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Travelling in faith

I have been knocking

from the inside

Rumi

Ajmer 135 km, said the sign above a traffic signal in Jaipur. No sooner had I read that name than a reverent desire grew within me to visit the dargah sharif there, but I had not planned such a trip. Next time, I promised myself.

That evening, I was introduced to the accomplished Nur, who in the course of conversation said she was thinking of going to Ajmer. ‘May I come with you,' I blurted, and was instantly embarrassed by myself. The next day, any thoughts of retreating from my hasty request fled when Nur enquired warmly if I was still interested in the day-trip. Her eyes conveyed the reassurance that she genuinely meant it.

No sooner had we announced our plans than we were bombarded by that inevitable question, ‘What special wish, mannat, will you petition for?' Faced with endless possibilities and worldly desires that could be sought for, I could not think of any particular thing that I wanted to have come true. It seemed a bit grasping to make that trip in order to seek favours. The wish was really to visit Ajmer, to pay one's respects to the saint. And that wish had been instantly granted. Nur thought the same way; in that accord lay the beginnings of friendship.

The two hours of journey by car passed swifly, engaged as we were in enjoyable conversation. Part of me still wrestled with the question though. We were going to a place where pilgrims from all over the world come to get their prayers heard. I had no doubt that whatever I asked for would be given. Perhaps it was silly not to ask for something. But if a wish were made and it came to fruition, I would have to return to Ajmer to offer the customary thanks. What if I could not make that journey? Better not to ask for anything then.

Outside, the terrain was primarily brown, filled with rocks and sand. When we passed Kishangarh, it seemed incredible that the dust-hazed, barren landscape had provided such fertile ground for the lush greenery and delicate lines of the miniature paintings of this region.

Soon we were in Ajmer, jammed in an autorickshaw driven by a manic driver. He tore up and down the winding crowded streets, giving us a roller-coaster ride that threatened to be derailed when we got stuck in an alley too narrow to accommodate two vehicles side by side. Inching past the other vehicle, perilously close to tipping a tyre into the gutter, we laughed till our stomachs hurt at this unexpected adventure.

We made our way to a guesthouse from where we would be escorted to the shrine. A sumptuous lunch awaited us. ‘You've been called to Ajmer,' said our venerable host whose family had been in the service of the dargah for centuries, ‘that much is certain.' Indeed looking at the smooth way the trip had come together, without any great planning on our part, it seemed there was a larger grace presiding over it. And as always in the presence of grace that singles one out, one could only feel humbled.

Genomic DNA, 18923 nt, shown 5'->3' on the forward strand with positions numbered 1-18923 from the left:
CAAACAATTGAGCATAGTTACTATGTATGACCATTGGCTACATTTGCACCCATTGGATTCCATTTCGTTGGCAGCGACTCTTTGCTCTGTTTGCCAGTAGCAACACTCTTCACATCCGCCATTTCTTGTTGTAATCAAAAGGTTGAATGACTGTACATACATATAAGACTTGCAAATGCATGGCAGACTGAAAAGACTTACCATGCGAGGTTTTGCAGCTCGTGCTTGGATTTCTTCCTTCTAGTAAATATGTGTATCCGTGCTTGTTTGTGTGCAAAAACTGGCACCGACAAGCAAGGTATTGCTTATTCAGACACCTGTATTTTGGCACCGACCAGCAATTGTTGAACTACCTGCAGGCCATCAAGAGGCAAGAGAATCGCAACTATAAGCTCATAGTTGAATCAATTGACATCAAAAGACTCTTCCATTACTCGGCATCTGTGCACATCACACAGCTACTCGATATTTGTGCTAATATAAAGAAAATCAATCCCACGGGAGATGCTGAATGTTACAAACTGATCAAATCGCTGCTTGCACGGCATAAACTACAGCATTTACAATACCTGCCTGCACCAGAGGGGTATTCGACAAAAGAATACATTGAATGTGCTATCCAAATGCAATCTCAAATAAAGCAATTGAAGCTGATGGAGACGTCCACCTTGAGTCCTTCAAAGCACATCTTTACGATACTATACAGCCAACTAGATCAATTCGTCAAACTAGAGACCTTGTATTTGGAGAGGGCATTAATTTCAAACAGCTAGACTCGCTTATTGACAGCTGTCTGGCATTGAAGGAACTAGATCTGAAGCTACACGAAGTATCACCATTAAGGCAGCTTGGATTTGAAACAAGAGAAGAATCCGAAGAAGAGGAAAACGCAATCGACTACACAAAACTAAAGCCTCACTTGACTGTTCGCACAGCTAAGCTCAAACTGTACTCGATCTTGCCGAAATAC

Bathed, freshly clothed, heads covered, we sped towards the great doorway, becoming part of the crowd swarming up the steps. I had chosen a green chadar as part of my offering but when the flower-bedecked basket arrived it was covered in purple. Slightly disappointed, I consoled myself with the thought that perhaps that colour was more acceptable to the saint.

To carry the offerings over the head, an unaccustomed posture, was alone enough to feel a strong rush of piety and surrender. Jostled by the crowd, watching my step, I was lost in the experience, unable to articulate thought. Through the small, low entrance, trying not to tilt the basket, into the saint's chamber. Head bent beneath the tent of velvet extended from the tomb, the murmur of the khuddam's supplication filling my ears, no last-minute wish rose in me within the rose-perfumed dark except a prayer for peace and happiness for the family.

On the return journey, Nur and I were companiably silent for long stretches of time, absorbing the enormity of the experience. Much had changed in the world since the Khwaja's days. In this time and place, it was possible for two women, incidentally Muslim and Hindu, to decide to make a journey together, to travel in friendship towards the horizon of faith and to come away having experienced it in their own individual way.

Back home, as I lit the orange taper from the dargah at maghrib it seemed as though the wavering flame were chiding me. I was an idiot to have worried about not being able to return to Ajmer in thanksgiving. After all if grace had led me there once, would it not ensure that I found my way back again?

In this time and place, it was possible for two women, incidentally Muslim and Hindu, to decide to make a journey together, to travel in friendship towards the horizon of faith and to come away having experienced it in their own individual way.

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